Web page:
I do not remember in which journal I found this article, and I only have a paper copy. I think it might have been ASHA weekly or monthly; it's a newsletter. But the author is Linda Murphy, a S/LP, CCCC. You might want to google her. And we call might want to/need to reflect on our own language around the students. We could make a checklist and take data on ourselves!

Tuesday, February 10, 2015

Thoughts On A Snowy Day

Today as the snow settles and the driveways and cars are all shoveled out, I am taking a few hours to catch up on some reading.

"Coloring Outside Autism's Lines" is an easy read. Written by Susan Walton, a parent herself, it's for parents, and outlines 50 + activities, adventures and celebrations for families with children with autism.  There are chapters on preparing, comfortable clothes, weekend and vacation routines, grandparents and special friends. Here is the link:

I also breezed through "Developing Play and Drama in Children with Autism Spectrum  Disorders" by Dave Sherrat and Melanie Peter. The first couple of chapters rally helped me think and understand about the physical and neurological changes that occur when children play. And play, in children with ASD, tends to be repetitive, scripted, obsessive, and restrictive. Here are a few things that I learned that refueled my passion for play.

Children with autism seem, for the most part, not interested in the world around them or other people. They do not learn without support, and learning to understand and appreciate their own emotions and those of the people in the world around them are generally diminished. They have trouble making meaning. Their inability to perceive meaning mitigates against purposeful involvement, both in the real world or in make-believe.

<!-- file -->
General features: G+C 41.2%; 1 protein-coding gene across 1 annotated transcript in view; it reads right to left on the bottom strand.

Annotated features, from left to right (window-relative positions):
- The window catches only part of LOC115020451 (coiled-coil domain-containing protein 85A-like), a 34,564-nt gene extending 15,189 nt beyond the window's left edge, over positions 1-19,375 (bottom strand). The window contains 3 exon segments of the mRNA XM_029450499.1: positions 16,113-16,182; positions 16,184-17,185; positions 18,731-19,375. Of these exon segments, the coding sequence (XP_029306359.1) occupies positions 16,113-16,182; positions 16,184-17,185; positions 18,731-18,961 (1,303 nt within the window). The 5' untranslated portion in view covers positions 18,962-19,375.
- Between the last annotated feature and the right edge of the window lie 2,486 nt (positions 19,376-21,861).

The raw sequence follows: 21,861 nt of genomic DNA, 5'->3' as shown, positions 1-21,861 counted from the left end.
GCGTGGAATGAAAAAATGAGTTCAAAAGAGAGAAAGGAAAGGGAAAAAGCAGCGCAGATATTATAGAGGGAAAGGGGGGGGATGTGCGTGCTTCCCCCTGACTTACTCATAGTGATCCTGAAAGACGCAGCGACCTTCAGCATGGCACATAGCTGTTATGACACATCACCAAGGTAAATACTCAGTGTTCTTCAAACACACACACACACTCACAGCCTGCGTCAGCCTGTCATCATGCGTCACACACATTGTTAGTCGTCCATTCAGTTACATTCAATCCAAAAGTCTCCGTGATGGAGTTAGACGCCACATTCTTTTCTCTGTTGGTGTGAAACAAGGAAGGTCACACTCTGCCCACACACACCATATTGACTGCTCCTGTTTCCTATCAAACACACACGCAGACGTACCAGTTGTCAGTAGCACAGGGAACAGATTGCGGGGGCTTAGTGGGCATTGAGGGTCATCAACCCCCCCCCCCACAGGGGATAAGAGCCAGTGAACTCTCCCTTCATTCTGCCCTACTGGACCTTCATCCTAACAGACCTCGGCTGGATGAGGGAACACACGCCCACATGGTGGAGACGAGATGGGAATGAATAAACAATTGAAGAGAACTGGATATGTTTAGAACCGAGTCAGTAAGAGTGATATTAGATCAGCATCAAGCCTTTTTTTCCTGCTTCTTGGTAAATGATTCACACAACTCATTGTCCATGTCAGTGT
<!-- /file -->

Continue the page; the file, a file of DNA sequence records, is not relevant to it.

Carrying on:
With the emphasis in schools today on teaching primarily through telling (telling a child what to do, where to do it, and how to do it) often at work desks or cubicles lacks learning through context. As much as these teaching events are structured, children risk "learning equipment' rather than learning contexts for developing  relationships and discovering pleasure in human contact.

Play is essential for helping children with autism developing sense of self and evaluating affective states (their own and that of other). Rote learning is difficult to put in its proper contexts.

This is truly a thoughtful book. It begs the question: Do how do we use this to increase a child's school-based learning?

Here is the link:

With the advent of structured interventions in schools nowadays and the impact of testing on curriculum,  using a relationship and affective-based approach, would cause a hugely difficult problem to solve: How do we do instruction in academics?

I am working on that question right now!